The federal unit that oversees firefighting coordination for the Rocky Mountains happens to be located next door to ATD's Research Aviation Facility (RAF) at Jeffco. NCAR will work with this office, the Intermountain Fire Coordination Center, to determine which fires to go for. WiFE will attempt four to five flights over six weeks, beginning around the first of September (fire-weather permitting). At-risk areas may be known ahead of time, but exact destinations may remain a mystery until a given fire flares up on the morning of departure.

"The C-130's speed, range, and endurance will allow us to be over any wildfire in the United States in less than a day," write Larry and Terry in WiFE planning documents. "We can observe and return home all in the same day without refueling. This should greatly improve our otherwise rather poor chances of observing a wildfire at a dramatic and dangerous phase." Each flight will generally circle around a fire counterclockwise at several kilometers' altitude and at no more than 150 knots. The Thermacam will be collocated with a small video camera pointing out the left window bay of the C-130.

For safety, all three RAF pilots (Henry Boynton, Lowell Genzlinger, and Mike Heiting) will be on board for each marathon flight. A full RAF support team (Dick Friesen, Al Schanot, Norm Zrubek, Krista Laursen, Dick Taylor, and Mike Spowart) will assist from ground level.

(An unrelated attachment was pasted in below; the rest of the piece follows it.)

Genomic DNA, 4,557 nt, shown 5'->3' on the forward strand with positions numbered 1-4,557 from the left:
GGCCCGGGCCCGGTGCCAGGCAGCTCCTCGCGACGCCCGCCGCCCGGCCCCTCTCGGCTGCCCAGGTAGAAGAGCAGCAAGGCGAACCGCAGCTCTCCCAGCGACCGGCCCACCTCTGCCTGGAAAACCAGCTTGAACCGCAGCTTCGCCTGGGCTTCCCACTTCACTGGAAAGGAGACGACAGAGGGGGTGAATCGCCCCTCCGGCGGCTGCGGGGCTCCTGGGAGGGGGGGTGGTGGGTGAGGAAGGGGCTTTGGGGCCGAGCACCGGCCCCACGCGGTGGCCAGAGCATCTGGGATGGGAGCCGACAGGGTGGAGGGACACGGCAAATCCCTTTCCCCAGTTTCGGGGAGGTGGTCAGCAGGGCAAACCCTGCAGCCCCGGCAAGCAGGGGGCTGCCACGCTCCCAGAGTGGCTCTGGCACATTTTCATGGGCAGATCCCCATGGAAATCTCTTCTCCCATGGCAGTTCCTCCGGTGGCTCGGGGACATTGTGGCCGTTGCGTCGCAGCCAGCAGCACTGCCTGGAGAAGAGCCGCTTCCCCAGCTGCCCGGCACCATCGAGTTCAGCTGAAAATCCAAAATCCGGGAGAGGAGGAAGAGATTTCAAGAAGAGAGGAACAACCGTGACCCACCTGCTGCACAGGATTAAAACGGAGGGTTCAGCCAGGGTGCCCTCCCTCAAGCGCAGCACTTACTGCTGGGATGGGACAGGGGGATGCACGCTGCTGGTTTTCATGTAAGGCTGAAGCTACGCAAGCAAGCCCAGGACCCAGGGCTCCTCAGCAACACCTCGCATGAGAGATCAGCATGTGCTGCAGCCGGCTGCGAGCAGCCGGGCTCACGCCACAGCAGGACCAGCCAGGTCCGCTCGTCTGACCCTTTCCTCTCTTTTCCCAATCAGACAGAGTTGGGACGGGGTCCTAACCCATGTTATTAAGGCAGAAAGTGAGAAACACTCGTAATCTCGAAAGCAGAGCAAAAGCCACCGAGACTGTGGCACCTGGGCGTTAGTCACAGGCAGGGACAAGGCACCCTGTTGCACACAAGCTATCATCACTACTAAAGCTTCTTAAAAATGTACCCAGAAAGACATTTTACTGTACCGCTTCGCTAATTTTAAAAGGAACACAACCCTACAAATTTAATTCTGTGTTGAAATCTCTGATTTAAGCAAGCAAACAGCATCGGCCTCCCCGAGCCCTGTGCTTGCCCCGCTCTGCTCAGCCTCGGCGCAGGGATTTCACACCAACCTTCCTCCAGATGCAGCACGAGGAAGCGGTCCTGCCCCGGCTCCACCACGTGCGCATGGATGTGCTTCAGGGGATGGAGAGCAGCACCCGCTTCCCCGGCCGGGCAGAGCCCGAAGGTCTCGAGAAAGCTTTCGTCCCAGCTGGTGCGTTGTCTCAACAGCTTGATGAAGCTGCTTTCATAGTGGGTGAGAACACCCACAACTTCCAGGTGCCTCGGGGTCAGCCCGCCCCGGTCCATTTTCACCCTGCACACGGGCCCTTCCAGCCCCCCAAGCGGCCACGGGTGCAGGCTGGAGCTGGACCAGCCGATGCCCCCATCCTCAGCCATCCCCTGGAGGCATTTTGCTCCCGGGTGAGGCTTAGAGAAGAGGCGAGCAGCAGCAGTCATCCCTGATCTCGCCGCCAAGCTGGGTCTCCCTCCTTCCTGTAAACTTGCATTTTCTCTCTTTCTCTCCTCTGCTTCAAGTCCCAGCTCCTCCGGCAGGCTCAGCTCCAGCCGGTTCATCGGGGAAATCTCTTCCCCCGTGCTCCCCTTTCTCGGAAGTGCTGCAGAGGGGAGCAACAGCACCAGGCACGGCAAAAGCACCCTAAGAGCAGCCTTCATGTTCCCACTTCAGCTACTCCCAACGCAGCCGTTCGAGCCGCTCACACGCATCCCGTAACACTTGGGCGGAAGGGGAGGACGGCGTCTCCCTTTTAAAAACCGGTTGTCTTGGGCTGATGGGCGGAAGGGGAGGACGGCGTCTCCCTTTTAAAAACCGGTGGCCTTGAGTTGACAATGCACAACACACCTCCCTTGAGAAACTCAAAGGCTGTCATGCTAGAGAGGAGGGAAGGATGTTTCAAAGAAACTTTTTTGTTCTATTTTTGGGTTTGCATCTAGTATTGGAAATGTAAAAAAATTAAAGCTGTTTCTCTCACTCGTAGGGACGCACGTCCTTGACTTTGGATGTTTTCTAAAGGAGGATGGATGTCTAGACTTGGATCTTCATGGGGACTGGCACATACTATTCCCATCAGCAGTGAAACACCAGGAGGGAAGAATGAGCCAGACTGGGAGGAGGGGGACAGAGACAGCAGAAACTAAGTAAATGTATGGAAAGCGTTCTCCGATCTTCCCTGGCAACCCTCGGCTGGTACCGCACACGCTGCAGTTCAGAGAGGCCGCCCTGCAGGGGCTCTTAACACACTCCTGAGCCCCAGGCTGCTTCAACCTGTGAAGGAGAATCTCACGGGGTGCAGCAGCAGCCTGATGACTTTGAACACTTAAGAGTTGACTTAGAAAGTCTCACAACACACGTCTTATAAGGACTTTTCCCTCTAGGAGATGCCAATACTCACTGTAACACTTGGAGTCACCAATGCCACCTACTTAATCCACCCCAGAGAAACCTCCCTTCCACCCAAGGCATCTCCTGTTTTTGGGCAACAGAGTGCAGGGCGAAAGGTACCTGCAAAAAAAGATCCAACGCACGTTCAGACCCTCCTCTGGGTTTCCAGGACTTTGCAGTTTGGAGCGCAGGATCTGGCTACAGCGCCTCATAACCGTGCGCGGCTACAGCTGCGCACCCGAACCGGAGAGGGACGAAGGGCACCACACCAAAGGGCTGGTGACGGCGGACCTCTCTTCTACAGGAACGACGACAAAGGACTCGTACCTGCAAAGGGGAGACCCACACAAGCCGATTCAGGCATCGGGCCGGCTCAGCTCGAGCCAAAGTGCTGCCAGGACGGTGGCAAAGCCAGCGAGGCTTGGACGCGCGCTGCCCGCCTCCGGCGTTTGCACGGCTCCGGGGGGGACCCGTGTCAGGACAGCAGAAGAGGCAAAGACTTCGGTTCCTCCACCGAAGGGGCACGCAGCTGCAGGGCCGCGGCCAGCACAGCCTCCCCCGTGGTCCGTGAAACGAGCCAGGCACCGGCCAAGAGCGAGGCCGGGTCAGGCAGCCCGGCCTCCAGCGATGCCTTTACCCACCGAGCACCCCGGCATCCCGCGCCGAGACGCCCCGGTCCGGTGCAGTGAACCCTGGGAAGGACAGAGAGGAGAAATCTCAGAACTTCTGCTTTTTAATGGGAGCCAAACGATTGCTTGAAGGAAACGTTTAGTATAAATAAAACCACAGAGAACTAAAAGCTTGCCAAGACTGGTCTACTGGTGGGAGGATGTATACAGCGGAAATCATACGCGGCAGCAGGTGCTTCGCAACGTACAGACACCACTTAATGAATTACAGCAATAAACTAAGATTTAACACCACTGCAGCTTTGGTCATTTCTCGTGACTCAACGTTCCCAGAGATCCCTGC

This project could be NCAR's first WiFE of several, says Larry. "Success in this test phase will not only encourage us to continue the program into coming years, but new knowledge also will guide us in further integration of observational tools and in making the fullest use of the C-130's capabilities for fire-weather and attendant air-pollution research."

Insight from WiFE could help save both money and lives, according to its leaders. If this year holds true to form--and July's weather hinted that it would--some 5 million acres of the West will go up in flames. "As urbanized America continues to spread into the woods," notes Larry, "the cost of such incidents is only going to rise." •BH

QuickTime movies from the International Crown Fire Modeling Experiment can be found through Canada's on-line publication Geos,

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Edited by Bob Henson, bhenson@ucar.edu